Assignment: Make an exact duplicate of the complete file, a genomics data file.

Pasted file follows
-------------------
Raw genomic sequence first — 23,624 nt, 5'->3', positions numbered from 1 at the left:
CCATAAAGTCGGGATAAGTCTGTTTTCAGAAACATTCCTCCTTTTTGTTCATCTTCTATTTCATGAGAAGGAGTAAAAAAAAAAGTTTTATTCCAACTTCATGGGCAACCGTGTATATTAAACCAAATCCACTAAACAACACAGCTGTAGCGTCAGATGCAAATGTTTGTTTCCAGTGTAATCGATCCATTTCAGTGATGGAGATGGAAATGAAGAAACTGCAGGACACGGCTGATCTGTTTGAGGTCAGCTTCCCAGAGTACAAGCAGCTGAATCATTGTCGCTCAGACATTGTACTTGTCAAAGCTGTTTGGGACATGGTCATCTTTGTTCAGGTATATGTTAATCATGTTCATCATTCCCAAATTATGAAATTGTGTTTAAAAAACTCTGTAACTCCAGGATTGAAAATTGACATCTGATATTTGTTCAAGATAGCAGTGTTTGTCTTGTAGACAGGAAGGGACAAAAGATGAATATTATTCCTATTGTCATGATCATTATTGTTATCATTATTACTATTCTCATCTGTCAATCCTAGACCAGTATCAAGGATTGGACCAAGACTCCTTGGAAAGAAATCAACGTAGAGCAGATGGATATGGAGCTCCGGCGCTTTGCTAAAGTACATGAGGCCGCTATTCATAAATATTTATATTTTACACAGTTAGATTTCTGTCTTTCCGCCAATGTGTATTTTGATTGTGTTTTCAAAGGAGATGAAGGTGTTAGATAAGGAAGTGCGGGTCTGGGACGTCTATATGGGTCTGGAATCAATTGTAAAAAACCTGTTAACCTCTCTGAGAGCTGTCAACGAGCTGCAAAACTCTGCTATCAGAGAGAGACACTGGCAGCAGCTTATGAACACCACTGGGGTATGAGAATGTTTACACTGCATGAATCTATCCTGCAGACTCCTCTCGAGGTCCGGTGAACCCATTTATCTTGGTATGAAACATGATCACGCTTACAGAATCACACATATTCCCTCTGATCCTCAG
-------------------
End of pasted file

Raw genomic sequence first — 23,624 nt, 5'->3', positions numbered from 1 at the left:
CCATAAAGTCGGGATAAGTCTGTTTTCAGAAACATTCCTCCTTTTTGTTCATCTTCTATTTCATGAGAAGGAGTAAAAAAAAAAGTTTTATTCCAACTTCATGGGCAACCGTGTATATTAAACCAAATCCACTAAACAACACAGCTGTAGCGTCAGATGCAAATGTTTGTTTCCAGTGTAATCGATCCATTTCAGTGATGGAGATGGAAATGAAGAAACTGCAGGACACGGCTGATCTGTTTGAGGTCAGCTTCCCAGAGTACAAGCAGCTGAATCATTGTCGCTCAGACATTGTACTTGTCAAAGCTGTTTGGGACATGGTCATCTTTGTTCAGGTATATGTTAATCATGTTCATCATTCCCAAATTATGAAATTGTGTTTAAAAAACTCTGTAACTCCAGGATTGAAAATTGACATCTGATATTTGTTCAAGATAGCAGTGTTTGTCTTGTAGACAGGAAGGGACAAAAGATGAATATTATTCCTATTGTCATGATCATTATTGTTATCATTATTACTATTCTCATCTGTCAATCCTAGACCAGTATCAAGGATTGGACCAAGACTCCTTGGAAAGAAATCAACGTAGAGCAGATGGATATGGAGCTCCGGCGCTTTGCTAAAGTACATGAGGCCGCTATTCATAAATATTTATATTTTACACAGTTAGATTTCTGTCTTTCCGCCAATGTGTATTTTGATTGTGTTTTCAAAGGAGATGAAGGTGTTAGATAAGGAAGTGCGGGTCTGGGACGTCTATATGGGTCTGGAATCAATTGTAAAAAACCTGTTAACCTCTCTGAGAGCTGTCAACGAGCTGCAAAACTCTGCTATCAGAGAGAGACACTGGCAGCAGCTTATGAACACCACTGGGGTATGAGAATGTTTACACTGCATGAATCTATCCTGCAGACTCCTCTCGAGGTCCGGTGAACCCATTTATCTTGGTATGAAACATGATCACGCTTACAGAATCACACATATTCCCTCTGATCCTCAG